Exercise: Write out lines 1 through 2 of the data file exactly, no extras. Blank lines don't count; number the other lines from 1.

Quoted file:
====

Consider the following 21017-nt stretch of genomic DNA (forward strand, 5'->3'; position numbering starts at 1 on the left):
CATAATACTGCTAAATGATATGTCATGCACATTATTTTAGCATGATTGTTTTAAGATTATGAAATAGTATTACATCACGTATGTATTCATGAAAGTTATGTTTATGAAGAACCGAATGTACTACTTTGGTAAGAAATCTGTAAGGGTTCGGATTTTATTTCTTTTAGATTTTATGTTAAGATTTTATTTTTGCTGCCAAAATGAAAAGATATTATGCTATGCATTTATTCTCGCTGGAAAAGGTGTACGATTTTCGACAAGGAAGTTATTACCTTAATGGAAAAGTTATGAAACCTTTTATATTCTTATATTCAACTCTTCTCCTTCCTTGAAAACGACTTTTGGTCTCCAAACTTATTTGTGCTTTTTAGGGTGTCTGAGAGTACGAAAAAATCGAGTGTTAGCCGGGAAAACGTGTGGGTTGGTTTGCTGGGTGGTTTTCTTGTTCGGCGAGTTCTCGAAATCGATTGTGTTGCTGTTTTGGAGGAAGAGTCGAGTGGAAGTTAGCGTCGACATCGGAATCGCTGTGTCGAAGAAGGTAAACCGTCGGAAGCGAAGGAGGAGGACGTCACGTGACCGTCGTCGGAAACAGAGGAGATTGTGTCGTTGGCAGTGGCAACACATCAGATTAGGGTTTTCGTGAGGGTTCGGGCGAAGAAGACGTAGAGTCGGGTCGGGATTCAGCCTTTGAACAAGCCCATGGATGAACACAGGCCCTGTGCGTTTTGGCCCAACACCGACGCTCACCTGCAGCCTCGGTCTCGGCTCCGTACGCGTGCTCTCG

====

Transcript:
Consider the following 21017-nt stretch of genomic DNA (forward strand, 5'->3'; position numbering starts at 1 on the left):
CATAATACTGCTAAATGATATGTCATGCACATTATTTTAGCATGATTGTTTTAAGATTATGAAATAGTATTACATCACGTATGTATTCATGAAAGTTATGTTTATGAAGAACCGAATGTACTACTTTGGTAAGAAATCTGTAAGGGTTCGGATTTTATTTCTTTTAGATTTTATGTTAAGATTTTATTTTTGCTGCCAAAATGAAAAGATATTATGCTATGCATTTATTCTCGCTGGAAAAGGTGTACGATTTTCGACAAGGAAGTTATTACCTTAATGGAAAAGTTATGAAACCTTTTATATTCTTATATTCAACTCTTCTCCTTCCTTGAAAACGACTTTTGGTCTCCAAACTTATTTGTGCTTTTTAGGGTGTCTGAGAGTACGAAAAAATCGAGTGTTAGCCGGGAAAACGTGTGGGTTGGTTTGCTGGGTGGTTTTCTTGTTCGGCGAGTTCTCGAAATCGATTGTGTTGCTGTTTTGGAGGAAGAGTCGAGTGGAAGTTAGCGTCGACATCGGAATCGCTGTGTCGAAGAAGGTAAACCGTCGGAAGCGAAGGAGGAGGACGTCACGTGACCGTCGTCGGAAACAGAGGAGATTGTGTCGTTGGCAGTGGCAACACATCAGATTAGGGTTTTCGTGAGGGTTCGGGCGAAGAAGACGTAGAGTCGGGTCGGGATTCAGCCTTTGAACAAGCCCATGGATGAACACAGGCCCTGTGCGTTTTGGCCCAACACCGACGCTCACCTGCAGCCTCGGTCTCGGCTCCGTACGCGTGCTCTCG